The best way to get better at programming is to pair with other developers.

Ideally, spend most of your time pairing with a more experienced programmer.

Other times, pair with someone less experienced. Attempting to justify your suggestions will reveal when your understanding of something is superficial. (When you discover this to be the case, admit it immediately.)

Pair program for much of your time, but do plenty of struggling on your own.

If you are the worst programmer at your company, that’s great. Be aggressive in seeking to learn from your coworkers. Ignore the fear that you might be bothering them.

If you are the best programmer at your company, quit. Just kidding; but make sure you don’t stagnate. Reach outside your company for people from which to learn. Everyone should have at least one friend who is a better programmer than they are.

If your coworkers are dispassionate about programming, quit. But for real this time. Uncaring colleagues will sap your passion, which might be your most valuable resource.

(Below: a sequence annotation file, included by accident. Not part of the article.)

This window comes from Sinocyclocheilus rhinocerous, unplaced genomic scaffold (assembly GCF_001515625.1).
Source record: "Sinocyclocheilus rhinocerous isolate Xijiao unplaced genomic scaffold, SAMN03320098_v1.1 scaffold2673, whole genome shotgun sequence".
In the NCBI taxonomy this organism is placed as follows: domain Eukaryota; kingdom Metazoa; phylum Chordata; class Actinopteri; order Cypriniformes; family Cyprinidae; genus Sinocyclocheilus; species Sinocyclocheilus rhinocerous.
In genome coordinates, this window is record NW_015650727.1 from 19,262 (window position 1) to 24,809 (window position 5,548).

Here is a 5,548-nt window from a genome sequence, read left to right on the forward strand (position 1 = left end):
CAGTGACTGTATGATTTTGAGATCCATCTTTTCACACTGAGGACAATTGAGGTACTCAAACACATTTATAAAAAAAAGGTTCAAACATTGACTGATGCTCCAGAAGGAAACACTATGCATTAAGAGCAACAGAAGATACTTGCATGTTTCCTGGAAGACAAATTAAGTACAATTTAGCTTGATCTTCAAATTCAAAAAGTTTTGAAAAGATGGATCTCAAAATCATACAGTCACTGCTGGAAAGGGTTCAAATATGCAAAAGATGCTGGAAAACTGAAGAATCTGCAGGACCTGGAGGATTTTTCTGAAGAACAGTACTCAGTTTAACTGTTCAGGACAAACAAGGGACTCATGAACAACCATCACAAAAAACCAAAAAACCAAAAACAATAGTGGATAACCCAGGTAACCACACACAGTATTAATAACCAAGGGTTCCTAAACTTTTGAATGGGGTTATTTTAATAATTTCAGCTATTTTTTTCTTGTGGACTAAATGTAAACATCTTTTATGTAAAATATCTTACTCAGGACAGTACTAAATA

If you can’t pair with great programmers at work, do it at meetups or hackfests. If there are no meetups or hackfests near you, start one. If you can’t find at least one person willing to join you, move.

Open source provides an excellent path for improvement. At the very least, read lots of code. Try to figure out why it’s hard or easy to understand. Contributing back to the project is even better.

When you write code on your own, get it reviewed by others. Notice the things that stronger programmers call out in your code (duplication, probably).

The best way to judge the quality of your code is to evaluate how hard it is to change later. When you struggle to make a change, pay extra attention and discover why. (It’s usually because of duplication.)

Try really, really hard to come up with good names for things.

Conference talks are usually a lousy way to learn. Talking to other programmers at a conference is a great way.

Read Clean Code, and Refactoring. If you work in an OO language, read Design Patterns too. Reread them later and marvel at how your perspective has changed.

Don’t get discouraged when you struggle. Programming is hard, and it humbles even the best regularly.

As you improve, share what you’ve learned so that others may find their way more easily. Pay it forward.